Loudoun Goes Red, Big Time
A resurgent Republican Party takes over; poll workers call for more volunteers for future elections.
After the votes were counted, the Loudoun County Republican Committee claimed its return to power, taking all nine seats on the Loudoun Board of Supervisors, while six candidates the GOP endorsed for school board won as well.
In addition, at the state level, nine of the 11 elected delegates and senators who represent the county will be Republicans starting next year. Sen. Mark Herring (33) was the only Democrat running for the General Assembly in Loudoun who won a majority of votes here.
The Republican nominee for sheriff, Mark Chapman, also ousted incumbent Stephen O. Simpson (I), while Commonwealth's Attorney Jim Plowman (R) held on to his seat. Treasurer Roger Zurn and Commissioner of the Revenue Robert Wertz, both Republicans, were unopposed.
Members of the local Republican committee gathered to Velocity 5 in Leesburg to await results, and ultimately celebrate a near sweep of the county.
“I think it shows a clear mandate,” said Clerk of the Circuit Court Gary Clemens, who was not up for election. “To a certain degree, I think it shows that people were not entirely satisfied with the status quo.”
Four years ago, the Loudoun GOP won just one seat on the board of supervisors and were the subject of multiple stories of party infighting, but this year the Republican label was gold.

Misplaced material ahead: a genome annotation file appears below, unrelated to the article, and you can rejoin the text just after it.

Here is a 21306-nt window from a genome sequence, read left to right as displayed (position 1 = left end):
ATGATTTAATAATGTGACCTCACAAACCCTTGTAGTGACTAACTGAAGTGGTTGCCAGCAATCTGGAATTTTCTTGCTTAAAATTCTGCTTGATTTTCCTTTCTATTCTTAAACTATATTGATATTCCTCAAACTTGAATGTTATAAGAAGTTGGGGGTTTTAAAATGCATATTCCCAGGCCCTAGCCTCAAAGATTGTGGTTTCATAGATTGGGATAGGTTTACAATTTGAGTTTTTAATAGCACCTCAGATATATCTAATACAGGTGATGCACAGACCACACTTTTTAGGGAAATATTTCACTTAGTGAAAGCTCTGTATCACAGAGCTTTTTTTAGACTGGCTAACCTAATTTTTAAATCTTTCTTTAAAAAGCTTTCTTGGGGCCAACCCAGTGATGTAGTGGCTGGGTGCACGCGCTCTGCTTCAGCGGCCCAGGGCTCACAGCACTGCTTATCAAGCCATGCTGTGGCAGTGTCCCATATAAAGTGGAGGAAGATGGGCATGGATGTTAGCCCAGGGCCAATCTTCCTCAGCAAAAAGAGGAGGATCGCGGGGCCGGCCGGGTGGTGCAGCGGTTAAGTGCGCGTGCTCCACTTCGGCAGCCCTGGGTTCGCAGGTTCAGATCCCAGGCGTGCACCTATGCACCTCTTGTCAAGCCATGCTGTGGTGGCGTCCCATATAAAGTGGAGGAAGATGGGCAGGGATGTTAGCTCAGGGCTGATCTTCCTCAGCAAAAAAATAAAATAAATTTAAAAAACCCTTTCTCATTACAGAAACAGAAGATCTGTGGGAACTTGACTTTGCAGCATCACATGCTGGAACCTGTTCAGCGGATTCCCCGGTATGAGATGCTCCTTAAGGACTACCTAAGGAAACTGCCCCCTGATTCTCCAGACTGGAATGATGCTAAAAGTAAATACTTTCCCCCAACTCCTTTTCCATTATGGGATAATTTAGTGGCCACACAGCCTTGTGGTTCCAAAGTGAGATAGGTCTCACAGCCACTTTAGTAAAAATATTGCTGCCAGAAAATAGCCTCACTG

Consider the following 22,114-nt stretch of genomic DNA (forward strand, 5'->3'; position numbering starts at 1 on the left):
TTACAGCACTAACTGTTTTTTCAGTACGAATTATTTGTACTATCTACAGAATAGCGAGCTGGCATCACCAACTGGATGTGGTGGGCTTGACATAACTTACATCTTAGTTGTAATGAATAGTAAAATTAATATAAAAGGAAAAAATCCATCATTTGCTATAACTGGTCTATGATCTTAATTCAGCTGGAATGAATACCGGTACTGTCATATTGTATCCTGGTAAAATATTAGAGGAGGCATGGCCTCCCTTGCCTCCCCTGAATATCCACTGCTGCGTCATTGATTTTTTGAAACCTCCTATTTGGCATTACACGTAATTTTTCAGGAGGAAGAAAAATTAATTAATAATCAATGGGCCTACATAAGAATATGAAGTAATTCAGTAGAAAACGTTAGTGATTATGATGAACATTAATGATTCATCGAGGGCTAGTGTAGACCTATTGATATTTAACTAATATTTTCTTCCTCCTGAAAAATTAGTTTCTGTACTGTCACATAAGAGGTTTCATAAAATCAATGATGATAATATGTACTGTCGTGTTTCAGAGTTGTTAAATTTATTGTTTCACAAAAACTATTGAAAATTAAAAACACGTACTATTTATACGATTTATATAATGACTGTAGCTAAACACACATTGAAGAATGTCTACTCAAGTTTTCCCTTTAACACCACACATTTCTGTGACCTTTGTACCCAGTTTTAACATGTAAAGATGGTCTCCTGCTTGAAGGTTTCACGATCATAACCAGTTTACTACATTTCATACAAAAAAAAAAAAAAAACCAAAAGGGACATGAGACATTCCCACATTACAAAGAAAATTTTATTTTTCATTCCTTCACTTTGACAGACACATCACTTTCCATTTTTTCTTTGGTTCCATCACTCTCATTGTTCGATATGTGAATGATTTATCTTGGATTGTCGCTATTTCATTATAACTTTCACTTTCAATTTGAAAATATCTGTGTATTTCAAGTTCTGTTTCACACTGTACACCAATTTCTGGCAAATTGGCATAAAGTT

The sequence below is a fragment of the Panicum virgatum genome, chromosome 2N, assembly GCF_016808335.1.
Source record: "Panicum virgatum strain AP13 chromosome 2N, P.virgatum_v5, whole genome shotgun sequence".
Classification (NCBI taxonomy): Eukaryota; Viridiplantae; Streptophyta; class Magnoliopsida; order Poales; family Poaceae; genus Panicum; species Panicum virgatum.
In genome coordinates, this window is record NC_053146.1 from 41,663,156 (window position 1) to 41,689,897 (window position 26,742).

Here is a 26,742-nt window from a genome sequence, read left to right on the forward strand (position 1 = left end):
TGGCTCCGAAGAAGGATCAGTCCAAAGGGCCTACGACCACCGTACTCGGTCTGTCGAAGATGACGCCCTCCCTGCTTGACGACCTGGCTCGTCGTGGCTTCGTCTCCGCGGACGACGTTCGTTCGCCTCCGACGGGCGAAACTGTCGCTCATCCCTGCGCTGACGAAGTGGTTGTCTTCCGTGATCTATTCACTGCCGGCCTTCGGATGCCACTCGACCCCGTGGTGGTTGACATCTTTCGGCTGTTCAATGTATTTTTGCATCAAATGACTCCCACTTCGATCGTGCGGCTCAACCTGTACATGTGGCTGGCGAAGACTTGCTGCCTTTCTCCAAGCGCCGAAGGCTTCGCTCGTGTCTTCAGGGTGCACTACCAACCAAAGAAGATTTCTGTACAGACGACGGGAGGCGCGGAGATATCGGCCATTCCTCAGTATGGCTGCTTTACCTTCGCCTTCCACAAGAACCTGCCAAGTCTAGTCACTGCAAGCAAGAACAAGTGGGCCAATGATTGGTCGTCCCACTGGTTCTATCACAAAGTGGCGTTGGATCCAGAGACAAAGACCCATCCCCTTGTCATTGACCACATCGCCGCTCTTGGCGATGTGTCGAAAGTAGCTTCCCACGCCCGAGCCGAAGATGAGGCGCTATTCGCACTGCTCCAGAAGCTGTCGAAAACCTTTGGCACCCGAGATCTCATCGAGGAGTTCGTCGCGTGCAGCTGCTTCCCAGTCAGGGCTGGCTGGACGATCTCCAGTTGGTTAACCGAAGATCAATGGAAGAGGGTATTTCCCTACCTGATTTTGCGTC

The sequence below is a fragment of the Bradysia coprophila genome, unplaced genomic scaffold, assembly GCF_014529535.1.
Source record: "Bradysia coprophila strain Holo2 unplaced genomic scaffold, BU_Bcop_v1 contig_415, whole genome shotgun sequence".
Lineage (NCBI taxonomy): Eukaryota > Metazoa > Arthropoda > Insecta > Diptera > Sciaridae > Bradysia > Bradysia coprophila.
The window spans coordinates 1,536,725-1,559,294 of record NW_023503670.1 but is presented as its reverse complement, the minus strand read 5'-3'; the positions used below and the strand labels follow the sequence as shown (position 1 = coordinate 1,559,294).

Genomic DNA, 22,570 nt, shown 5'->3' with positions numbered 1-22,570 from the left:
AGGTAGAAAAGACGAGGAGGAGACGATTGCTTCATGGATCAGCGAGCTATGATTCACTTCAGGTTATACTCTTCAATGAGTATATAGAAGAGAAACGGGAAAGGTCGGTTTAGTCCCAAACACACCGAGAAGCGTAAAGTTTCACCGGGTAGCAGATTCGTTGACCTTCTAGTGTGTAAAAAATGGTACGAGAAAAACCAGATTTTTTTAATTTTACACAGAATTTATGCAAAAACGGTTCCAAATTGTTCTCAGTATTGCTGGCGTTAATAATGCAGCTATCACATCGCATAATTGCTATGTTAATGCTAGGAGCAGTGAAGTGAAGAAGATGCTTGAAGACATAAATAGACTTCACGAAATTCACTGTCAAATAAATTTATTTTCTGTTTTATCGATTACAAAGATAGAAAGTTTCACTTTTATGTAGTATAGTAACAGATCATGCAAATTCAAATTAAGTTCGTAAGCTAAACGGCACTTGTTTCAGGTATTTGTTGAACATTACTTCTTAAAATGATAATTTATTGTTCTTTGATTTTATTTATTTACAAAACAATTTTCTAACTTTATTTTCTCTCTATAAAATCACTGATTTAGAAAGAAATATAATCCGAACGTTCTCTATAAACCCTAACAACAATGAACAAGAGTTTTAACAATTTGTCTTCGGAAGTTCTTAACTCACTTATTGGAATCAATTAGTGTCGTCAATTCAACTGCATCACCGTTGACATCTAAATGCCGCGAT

At-Large school board winner Tom Reed, said he spent $1,700 on sign and $400 on candy, but, sounding like a credit card commercial, he said the endorsement of the party was key.
“The Republican name is priceless,” said the incumbent at the victory party.
Few candidates understand that any better than County Chairman Scott K. York, who won election as a supervisor and as chairman in the ‘90s before leaving the LCRC in 2003. This year, he rejoined the party after serving two terms as an Independent.
“We’re doing better than I anticipated,” as the votes continued to roll in Tuesday night. “It sends a strong signal for what we’ve been talking about.”
And the things he said Republicans have been talking about are improved transportation, lower taxes and a more aggressive economic development philosophy.
“The only disappointing thing for me today was voter turnout,” Clemens said, adding that the 28 percent that turned out is not enough for a local election. “That’s really where you have the strongest voice.”
With countywide turnout of 28.16 percent (54,231 of 192,558 registered voters), the higher voting precincts were in the west. Here are the numbers for voter turnout in each county district:
- Algonkian – 908 of 26,972 (25.61 percent)
- Ashburn – 6,565 25,021 (26.24 percent)
- Blue Ridge – 7,859 25,262 (31.11 percent)
- Broad Run – 5,803 23,485 (24.71 percent)
- Catoctin – 7,777 25,757 (30.19 percent)
- Dulles – 5,210 22,006 (23.68 percent)
- Leesburg – 6,317 23,272 (27.14 percent)
- Sterling – 5,293 20,783 (25.47 percent)
Despite the low turnout, precinct captains all over Ashburn said there were not enough volunteers to perform all the necessary work. Had voter turnout been higher, some precincts may have been overwhelmed.
“There are not enough volunteers,” said Ellice Kark, who headed up the Briar Woods precinct.
Kathy McNamara at the Ashburn Elementary School precinct and Keith Breedlove at the George Washington University precinct offered similar concerns. All were hoping more county residents would participate next year.
“We need volunteers,” Breedlove said.